CSM has invested in a cutting-edge piece of equipment which puts conventional surveying methods very much in the shade. The cloud scanner is a laser scanner which gathers spatial data at a rate of up to 1800 points per second, allowing the user to rapidly construct accurate 3D computer models of anything from a human figure to a suspension bridge.

The Tremough 'tunnel' as seen by the cloudscanner

One of the great advantages of laser scanning technology is increased safety. Unstable areas can be scanned at much greater distances than conventional surveying equipment will allow, negating the need for personnel to place themselves in danger. The machine can also be used in total darkness – a real benefit when scanning underground!

'Nirex chamber' at the CSM Test Mine - cloudscanned in darkness

The making, recording and calculation of surveying measurements are essential for the planning and control of mining and quarrying operations, so surveying is naturally a key component of CSM’s Mining Engineering degree course. Both undergraduates and MSc students have put the cloud scanner through its paces in locations such as Carnsew Quarry (a stone’s throw from the Tremough campus) and the CSM test mine. By giving students opportunities to use the latest technologies, CSM is arming them with up-to-date knowledge which will stand them in good stead when they enter the industry.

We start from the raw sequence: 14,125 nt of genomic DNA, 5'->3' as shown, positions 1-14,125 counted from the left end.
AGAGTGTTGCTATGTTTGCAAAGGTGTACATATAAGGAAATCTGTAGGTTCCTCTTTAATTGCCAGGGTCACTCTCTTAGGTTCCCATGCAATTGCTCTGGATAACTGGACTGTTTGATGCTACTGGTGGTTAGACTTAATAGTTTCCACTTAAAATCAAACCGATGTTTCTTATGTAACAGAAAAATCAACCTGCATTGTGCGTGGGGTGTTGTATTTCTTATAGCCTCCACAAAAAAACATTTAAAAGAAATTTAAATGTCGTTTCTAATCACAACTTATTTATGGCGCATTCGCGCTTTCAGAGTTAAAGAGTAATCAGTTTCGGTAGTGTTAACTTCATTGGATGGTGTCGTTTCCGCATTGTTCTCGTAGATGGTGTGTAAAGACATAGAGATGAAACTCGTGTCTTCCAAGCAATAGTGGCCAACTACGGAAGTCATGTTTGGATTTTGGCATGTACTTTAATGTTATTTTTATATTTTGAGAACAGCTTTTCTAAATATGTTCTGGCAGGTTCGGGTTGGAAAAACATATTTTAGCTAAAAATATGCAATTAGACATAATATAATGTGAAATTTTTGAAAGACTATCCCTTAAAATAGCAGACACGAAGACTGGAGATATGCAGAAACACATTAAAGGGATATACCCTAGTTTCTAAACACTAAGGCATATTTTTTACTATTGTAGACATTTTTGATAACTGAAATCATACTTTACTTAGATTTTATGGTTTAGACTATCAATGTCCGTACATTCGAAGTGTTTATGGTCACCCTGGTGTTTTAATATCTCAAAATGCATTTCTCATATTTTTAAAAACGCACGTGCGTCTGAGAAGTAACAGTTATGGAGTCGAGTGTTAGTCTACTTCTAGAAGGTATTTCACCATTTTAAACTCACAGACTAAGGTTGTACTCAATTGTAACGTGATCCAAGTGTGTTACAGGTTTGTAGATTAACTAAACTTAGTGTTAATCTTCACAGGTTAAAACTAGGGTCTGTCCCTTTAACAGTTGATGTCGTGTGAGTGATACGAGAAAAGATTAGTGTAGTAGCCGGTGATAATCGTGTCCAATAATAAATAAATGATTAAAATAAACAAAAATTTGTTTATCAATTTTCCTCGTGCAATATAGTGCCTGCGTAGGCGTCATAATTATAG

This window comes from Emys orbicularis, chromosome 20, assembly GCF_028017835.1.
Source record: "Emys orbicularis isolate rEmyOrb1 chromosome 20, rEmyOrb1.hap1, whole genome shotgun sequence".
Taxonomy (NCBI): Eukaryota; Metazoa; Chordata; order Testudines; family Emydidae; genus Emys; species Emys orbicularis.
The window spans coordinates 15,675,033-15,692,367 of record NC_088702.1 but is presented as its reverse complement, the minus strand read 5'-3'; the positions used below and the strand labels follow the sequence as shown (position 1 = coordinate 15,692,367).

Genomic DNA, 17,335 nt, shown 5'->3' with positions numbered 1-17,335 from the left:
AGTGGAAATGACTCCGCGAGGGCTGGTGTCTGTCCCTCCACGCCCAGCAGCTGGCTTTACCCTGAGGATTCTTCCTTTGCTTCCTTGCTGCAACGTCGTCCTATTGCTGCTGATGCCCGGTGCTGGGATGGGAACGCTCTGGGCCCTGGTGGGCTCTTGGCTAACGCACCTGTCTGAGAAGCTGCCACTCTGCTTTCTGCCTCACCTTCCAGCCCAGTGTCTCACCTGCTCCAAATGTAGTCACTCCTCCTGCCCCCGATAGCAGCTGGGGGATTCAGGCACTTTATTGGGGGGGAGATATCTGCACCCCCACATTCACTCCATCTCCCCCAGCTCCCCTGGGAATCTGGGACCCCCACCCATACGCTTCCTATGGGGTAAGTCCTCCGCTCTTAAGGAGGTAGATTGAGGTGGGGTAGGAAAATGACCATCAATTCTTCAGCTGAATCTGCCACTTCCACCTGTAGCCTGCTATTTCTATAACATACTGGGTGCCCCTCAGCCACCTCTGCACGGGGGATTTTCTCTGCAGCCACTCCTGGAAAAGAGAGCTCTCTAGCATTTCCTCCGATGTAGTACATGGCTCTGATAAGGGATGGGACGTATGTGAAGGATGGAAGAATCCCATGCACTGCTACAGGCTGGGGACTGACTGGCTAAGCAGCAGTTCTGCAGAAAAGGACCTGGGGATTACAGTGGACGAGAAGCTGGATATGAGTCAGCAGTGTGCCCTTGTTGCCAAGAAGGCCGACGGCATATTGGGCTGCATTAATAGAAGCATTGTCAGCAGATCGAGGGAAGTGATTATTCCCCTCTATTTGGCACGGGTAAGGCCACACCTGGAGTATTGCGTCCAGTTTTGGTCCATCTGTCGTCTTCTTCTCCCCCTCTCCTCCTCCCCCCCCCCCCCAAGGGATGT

Tunnel 'simulated' drillhole alignment

Like most other equipment which find their way into CSM’s clutches, the cloud scanner is being tested out in all manner of innovative applications. For example, the technology has been used to survey vulnerable sea cliffs. By returning to the same area and taking further scans for comparison, the cloud scanner could help to record and predict coastal erosion. The equipment has also been used in experiments designed to help reduce blast vibration in mining and quarrying operations which are close to residential areas.

For more information contact Andy Wetherelt.